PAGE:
U.S. Tourism to Enjoy Continued Growth Through 2017

U.S. Tourism to Enjoy Continued Growth Through 2017

Vacation News » Orlando Edition | By Monsef Rachid | June 7, 2016 8:14 AM ET

According to STR and Tourism Economics' most recent forecast released this week at the NYU International Hospitality Industry Investment Conference, the U.S. hotel industry is projected to experience continued performance growth through 2017.

For total-year 2016, the U.S. hotel industry is predicted to report a 0.4% increase in occupancy to 65.7%, a 4.0% rise in average daily rate to $124.86 and a 4.4% increase in revenue per available room to $82.07. During that same period, demand growth (+2.1%) is expected to outweigh supply growth (+1.7%).


"Albeit at a lower growth rate than in previous years, we expect RevPAR in the U.S. to continue to reach record levels through 2017," said Amanda Hite, STR's president and CEO. "The gap between demand growth and supply growth continues to lessen, and occupancy growth has decelerated, but rate will continue to drive RevPAR barring any unforeseen circumstances."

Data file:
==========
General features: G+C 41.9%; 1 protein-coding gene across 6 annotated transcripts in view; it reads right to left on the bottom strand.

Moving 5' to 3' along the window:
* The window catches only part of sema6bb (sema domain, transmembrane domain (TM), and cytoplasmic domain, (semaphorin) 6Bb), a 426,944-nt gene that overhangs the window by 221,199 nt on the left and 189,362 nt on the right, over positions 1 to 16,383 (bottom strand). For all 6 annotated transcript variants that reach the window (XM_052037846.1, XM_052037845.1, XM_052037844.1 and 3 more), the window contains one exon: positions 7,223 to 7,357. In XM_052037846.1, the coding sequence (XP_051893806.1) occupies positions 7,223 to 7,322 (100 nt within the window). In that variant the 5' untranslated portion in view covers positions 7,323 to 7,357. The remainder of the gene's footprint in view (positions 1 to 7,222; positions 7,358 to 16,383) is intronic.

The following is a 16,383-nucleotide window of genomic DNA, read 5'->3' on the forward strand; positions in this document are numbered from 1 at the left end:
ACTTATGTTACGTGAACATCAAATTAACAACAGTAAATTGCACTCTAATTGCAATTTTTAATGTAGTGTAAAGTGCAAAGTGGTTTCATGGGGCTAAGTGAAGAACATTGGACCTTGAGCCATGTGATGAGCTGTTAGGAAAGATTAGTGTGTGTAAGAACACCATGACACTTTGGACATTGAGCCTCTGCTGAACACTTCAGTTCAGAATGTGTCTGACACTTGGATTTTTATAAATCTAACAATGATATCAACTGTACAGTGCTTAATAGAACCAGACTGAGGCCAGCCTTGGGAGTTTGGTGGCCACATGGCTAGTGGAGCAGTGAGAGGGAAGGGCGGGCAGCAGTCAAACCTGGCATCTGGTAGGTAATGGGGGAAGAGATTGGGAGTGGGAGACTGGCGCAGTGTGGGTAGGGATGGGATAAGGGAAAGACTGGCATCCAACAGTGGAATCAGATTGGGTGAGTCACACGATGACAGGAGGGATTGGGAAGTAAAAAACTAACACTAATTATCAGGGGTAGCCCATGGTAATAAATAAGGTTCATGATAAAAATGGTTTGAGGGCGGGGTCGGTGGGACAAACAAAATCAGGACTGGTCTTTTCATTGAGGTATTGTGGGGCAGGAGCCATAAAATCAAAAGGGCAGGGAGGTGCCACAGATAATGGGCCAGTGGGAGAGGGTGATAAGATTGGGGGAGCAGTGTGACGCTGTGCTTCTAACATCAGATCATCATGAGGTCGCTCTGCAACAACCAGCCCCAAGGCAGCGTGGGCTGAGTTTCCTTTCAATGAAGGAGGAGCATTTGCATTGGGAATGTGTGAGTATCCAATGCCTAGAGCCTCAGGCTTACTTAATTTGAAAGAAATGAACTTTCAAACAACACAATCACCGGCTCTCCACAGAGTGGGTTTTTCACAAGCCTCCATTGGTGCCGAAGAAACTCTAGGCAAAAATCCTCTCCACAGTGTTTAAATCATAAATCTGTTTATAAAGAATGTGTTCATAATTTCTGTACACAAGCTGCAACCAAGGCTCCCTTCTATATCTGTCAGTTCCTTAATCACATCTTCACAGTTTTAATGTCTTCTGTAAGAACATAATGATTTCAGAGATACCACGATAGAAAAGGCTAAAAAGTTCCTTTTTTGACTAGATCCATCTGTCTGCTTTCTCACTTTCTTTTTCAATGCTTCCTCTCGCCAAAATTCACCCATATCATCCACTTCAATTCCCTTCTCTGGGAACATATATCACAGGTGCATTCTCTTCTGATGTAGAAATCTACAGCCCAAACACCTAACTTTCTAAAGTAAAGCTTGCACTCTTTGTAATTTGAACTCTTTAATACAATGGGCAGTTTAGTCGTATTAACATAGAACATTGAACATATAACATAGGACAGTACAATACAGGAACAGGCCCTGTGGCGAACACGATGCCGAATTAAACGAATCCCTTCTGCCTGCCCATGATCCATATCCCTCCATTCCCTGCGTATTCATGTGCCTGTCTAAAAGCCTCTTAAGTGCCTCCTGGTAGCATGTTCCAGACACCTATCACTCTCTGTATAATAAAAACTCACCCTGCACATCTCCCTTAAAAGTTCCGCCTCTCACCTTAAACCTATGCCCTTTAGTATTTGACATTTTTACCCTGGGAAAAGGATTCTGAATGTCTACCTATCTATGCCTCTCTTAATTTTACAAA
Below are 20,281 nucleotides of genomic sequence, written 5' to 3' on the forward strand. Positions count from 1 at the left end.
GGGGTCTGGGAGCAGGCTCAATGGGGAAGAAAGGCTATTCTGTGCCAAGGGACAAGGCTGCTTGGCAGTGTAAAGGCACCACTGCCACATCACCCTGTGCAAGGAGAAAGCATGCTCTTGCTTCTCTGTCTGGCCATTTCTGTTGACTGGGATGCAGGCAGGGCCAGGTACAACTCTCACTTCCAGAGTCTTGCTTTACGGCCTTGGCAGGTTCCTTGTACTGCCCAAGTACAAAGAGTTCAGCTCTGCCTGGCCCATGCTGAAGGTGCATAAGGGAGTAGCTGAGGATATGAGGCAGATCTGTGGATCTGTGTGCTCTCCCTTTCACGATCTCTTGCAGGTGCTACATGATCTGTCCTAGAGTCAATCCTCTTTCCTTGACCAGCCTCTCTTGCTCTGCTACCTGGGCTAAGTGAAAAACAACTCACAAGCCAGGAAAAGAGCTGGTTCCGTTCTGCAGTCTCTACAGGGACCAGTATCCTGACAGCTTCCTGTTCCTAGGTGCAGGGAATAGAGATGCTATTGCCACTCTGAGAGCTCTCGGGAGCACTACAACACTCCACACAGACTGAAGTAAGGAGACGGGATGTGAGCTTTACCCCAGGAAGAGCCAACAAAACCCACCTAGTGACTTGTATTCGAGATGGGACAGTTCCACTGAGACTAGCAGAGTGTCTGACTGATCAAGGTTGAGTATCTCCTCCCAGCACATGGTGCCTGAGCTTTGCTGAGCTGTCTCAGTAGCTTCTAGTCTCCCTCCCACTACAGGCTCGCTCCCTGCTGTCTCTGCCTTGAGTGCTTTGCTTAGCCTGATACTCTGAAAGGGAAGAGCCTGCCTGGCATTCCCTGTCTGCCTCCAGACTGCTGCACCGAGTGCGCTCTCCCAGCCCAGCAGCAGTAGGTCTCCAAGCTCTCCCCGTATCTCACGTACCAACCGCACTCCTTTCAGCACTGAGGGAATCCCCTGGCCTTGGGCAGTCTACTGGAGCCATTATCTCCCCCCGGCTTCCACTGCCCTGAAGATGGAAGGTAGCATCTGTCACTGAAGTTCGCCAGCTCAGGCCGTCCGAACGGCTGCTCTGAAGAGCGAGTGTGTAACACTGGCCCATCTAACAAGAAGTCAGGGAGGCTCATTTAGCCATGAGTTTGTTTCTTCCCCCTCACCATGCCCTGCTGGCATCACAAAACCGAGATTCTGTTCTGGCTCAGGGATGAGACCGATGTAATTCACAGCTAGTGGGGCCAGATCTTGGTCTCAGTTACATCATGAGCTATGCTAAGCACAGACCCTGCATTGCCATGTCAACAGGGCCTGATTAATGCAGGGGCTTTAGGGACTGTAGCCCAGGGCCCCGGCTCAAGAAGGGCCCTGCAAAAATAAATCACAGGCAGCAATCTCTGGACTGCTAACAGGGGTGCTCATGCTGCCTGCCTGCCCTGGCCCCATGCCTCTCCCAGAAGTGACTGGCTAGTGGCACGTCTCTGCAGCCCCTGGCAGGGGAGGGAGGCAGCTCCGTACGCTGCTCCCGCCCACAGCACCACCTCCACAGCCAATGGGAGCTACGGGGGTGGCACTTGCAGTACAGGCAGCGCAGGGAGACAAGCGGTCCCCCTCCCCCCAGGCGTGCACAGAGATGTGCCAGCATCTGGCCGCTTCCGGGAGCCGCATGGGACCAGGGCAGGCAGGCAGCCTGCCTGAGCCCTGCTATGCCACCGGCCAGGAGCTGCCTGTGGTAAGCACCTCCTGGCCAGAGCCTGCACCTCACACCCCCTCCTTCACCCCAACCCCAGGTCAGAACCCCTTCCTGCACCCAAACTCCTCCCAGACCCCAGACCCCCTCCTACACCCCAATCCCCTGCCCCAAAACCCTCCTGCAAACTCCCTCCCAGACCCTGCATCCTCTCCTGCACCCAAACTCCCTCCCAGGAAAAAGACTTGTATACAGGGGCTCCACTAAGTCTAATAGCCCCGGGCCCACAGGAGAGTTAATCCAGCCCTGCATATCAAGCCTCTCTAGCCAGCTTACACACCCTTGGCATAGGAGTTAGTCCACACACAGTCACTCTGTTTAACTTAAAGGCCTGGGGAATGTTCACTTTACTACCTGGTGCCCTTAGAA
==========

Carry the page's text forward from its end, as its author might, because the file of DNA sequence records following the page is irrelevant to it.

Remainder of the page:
Among the Chain Scale segments in the U.S., the Independent segment is expected to report the largest year-over-year increases in each of the three key performance metrics in 2016: occupancy (+0.7%), ADR (+4.2%) and RevPAR (+4.9%). Two other segments are projected to report RevPAR growth above 4.0%: Upper Upscale (+4.3%) and Luxury (+4.2%).

Of the Top 25 Markets, 16 are expected to experience RevPAR performance between 0% and +5.0% in 2016. Six markets are expected to see RevPAR growth in the range of 5.0% to 10.0%: Dallas, Texas; Los Angeles/Long Beach, California; Nashville, Tennessee; Norfolk/Virginia Beach, Virginia; San Francisco/San Mateo, California; and Tampa/St. Petersburg, Florida.

For 2017, STR and Tourism Economics project the U.S. hotel industry to report flat occupancy, a 3.8% rise in ADR to $129.66 and a 3.8% increase in RevPAR to $85.22.
Also in 2017, supply (+1.9%) and demand (+1.9%) are expected to grow at the same pace.   
Demand growth in the U.S. has outpaced supply growth each year dating back to 2010.

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